A3Writer: March 2017
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Friday, March 31, 2017

F3 Waking from Another's Dream

            The lecture hall erupted in applause as everyone stood, giving Alex a standing ovation.
            She blinked, trying to clear the last of the vision—memory?—from her mind. She scarcely remembered what she had just been saying. It all felt hazy, like a dream, while the image of Lee penning his letter was vivid.
            Which is just absurd. While Lee almost certainly did intentionally flub Gettysburg, there’s no way he would ever put pen to paper detailing the deed. Burning the letter would be a convenient excuse for there not to be any proof, but we can’t use nonexistent proof.
            The vision was insistent, and had all the details just right, though.
            “Dr. Conrad,” A student pushed her way onto the stage, “How did you determine that the battle plan at Gettysburg was an attempt to make the Confederacy lose?”
            The question helped cut through some of the vision, and she remembered her own research. “Lee was at odds with Gen. Longstreet, and uncharacteristically impatient, especially to attack. When you look at the diagram and disposition of forces, it really makes no sense for Lee to press an attack, especially to the extent he did. Logic, then, suggests that something else was afoot. I’d go into more detail, but then you wouldn’t have reason to take my class or buy my new book,” she winked.


Monday, March 27, 2017

M3 Counterparts

            The elevation of Persephone to Queen of the Underworld ends up leveling the playing field of the Greek hierarchy. Zeus, Poseidon, and Hades each stand as rulers of a separate domain (sky, earth, and underworld, respectively). Now, though, each of these men has a female counterpart with as much or more power than the man. After witnessing Demeter’s mastery over crops and agriculture, her power over the earth cannot be denied. While Poseidon is the Earthshaker himself, Demeter’s power has a far more personal and lasting effect on humanity. People can survive the occasional earthquake, but not so much a crop failure.
            Likewise, Hades has Persephone as his counterpart. While he tends toward dignified repose, she can dish out the punishment, and is more to be feared than Hades is. Certainly she feels a large degree of independence, as well, for her to go ahead and have an affair with Adonis, particularly when Zeus gets involved to decree Adonis’s disposition.
            Zeus has his own female counterpart, but I’m not quite prepared to tell you who it is. We’ve just had 13 straight weeks of Persephone, so I think we need a bit of a hiatus from the Greeks. I’m thinking something Biblical for a bit.
            You want a hint about Zeus’s counterpart? Why? I’m not . . . fine. Okay, here’s a hint. He’s related to her. Yeah, I know, that’s not shocking since he’s related to most of the gods and goddesses. Well, too bad. Just deal with it for now. I’ll also say that she’s probably the most powerful of the Greek goddesses, putting all the others to shame with sheer scale of her power.
            Yep, that was another tease. Deal with it.


Friday, March 24, 2017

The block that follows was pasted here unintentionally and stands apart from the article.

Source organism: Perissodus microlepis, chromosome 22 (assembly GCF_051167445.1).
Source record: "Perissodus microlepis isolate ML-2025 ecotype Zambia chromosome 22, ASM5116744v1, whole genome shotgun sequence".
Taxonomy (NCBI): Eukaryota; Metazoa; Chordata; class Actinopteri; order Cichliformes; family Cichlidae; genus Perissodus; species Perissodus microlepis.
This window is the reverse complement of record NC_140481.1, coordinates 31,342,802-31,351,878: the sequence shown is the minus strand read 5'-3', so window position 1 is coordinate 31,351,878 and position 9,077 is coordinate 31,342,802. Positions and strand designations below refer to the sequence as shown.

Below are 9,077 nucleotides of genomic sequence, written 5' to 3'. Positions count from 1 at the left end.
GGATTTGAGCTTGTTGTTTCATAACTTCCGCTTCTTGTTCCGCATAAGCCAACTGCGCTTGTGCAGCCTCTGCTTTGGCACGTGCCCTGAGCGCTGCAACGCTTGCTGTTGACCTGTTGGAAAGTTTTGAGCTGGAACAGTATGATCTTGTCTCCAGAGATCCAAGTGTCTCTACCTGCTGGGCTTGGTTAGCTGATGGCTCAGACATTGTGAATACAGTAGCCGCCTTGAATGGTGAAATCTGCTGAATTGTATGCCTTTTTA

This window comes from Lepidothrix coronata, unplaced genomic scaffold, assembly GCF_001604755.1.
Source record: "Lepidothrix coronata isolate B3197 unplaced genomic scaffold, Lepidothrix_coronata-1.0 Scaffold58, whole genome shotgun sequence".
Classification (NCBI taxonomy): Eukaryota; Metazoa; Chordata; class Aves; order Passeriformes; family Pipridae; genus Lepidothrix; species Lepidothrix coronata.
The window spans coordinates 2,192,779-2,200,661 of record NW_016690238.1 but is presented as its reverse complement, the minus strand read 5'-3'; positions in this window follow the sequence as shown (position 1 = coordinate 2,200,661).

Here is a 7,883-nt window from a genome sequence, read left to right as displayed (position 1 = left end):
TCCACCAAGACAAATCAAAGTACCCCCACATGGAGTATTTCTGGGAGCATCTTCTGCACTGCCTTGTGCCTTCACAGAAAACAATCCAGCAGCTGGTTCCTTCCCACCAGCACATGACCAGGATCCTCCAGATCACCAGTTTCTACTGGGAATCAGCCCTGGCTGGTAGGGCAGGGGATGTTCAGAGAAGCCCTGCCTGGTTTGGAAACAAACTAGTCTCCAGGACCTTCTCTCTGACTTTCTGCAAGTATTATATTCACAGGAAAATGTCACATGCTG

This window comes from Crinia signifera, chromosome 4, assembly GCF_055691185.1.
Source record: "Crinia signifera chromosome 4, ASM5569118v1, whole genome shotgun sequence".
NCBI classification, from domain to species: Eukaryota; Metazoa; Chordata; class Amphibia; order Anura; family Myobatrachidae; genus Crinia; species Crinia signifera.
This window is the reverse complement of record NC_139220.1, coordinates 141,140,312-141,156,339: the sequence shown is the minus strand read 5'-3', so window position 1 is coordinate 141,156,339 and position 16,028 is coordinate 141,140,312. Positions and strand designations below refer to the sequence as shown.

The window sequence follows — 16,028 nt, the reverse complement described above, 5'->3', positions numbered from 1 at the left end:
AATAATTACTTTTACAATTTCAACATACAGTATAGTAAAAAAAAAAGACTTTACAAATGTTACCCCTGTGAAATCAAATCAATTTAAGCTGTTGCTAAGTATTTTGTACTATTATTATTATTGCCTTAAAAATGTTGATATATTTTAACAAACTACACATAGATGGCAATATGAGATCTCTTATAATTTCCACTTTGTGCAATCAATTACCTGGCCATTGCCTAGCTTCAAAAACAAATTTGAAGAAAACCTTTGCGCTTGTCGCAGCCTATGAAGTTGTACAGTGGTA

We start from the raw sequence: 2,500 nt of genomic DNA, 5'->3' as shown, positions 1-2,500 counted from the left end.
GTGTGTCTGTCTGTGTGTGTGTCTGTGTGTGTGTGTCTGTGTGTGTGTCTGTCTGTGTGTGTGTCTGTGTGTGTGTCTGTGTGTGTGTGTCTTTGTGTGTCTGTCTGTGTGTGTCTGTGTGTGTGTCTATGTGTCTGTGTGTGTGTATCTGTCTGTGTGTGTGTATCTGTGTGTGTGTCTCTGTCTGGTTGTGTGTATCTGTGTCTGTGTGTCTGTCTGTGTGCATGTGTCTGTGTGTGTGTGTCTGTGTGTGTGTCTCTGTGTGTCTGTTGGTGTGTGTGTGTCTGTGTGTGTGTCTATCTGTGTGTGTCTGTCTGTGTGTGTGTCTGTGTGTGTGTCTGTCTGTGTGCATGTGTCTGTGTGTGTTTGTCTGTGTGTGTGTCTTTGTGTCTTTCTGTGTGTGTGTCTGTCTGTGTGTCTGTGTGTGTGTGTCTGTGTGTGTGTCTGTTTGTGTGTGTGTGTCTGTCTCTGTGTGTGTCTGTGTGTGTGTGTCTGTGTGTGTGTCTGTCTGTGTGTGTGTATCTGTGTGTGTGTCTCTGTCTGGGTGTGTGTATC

F3 A Lost Letter

            “Robert E. Lee, I believe,” the recovery was much quicker, but she couldn’t be sure how long she had stood there, mute, “changed the course of the war that day.”
            What’s happening to me?

            “The course of the war goes well for us, and I know how to defeat the Union at Gettysburg. Yes, they hold the high ground, but that is of little consequence. However, I cannot see the task through. I have lost faith in our cause, not that I ever held much to it to begin with. For too long has brother been warred against brother, and while many a good southerner will claim that this is a war about our sovereign rights to be free and choose for our own selves without the oppression and interference of northern states, it is not.

            “It’s my hypothesis that Robert E. Lee intentionally lost the battle of Gettysburg in order to force the South to reunite the country.

            “It is the fate of the negro to which we have tied ourselves, and whether it is the will of God Almighty that the negro is less of a man despite the red of the blood in his veins I know not. But I know I can no longer stand behind a cause that sees our great nation divided for so base a reason. Let it be done. Let us reunite this divided house and become once again a nation, a government, and settle our differences like men with our words instead of with our blood.
            “And so I must, to appease my conscience, commit a sin greater than any I’ve ever contemplated. I will send my men, my boys, to meet their end tomorrow. No matter what I must attack the Union forces with all the force I can muster. I must be tenacious in my convictions, and I will not rest until my army is in a shambles, broken on the spear of the Union forces.
            “I write this letter knowing it will never make it to you, for I will cast it into the flames so that none may know. I will see you soon my dearest Mary.

            “General Robert E. Lee”

Monday, March 20, 2017

M3 Godly Truths

            A point of this myth stands out to me now that didn’t before, and I think it’s related to what I talked about regarding Loki with the myths surrounding Ragnarok. The gods must tell the truth. Core (since it’s before she becomes Persephone) has the opportunity to either refute Hades’s gardener—exposing him as a liar—or to lie herself about eating the pomegranate seeds.
            She does neither.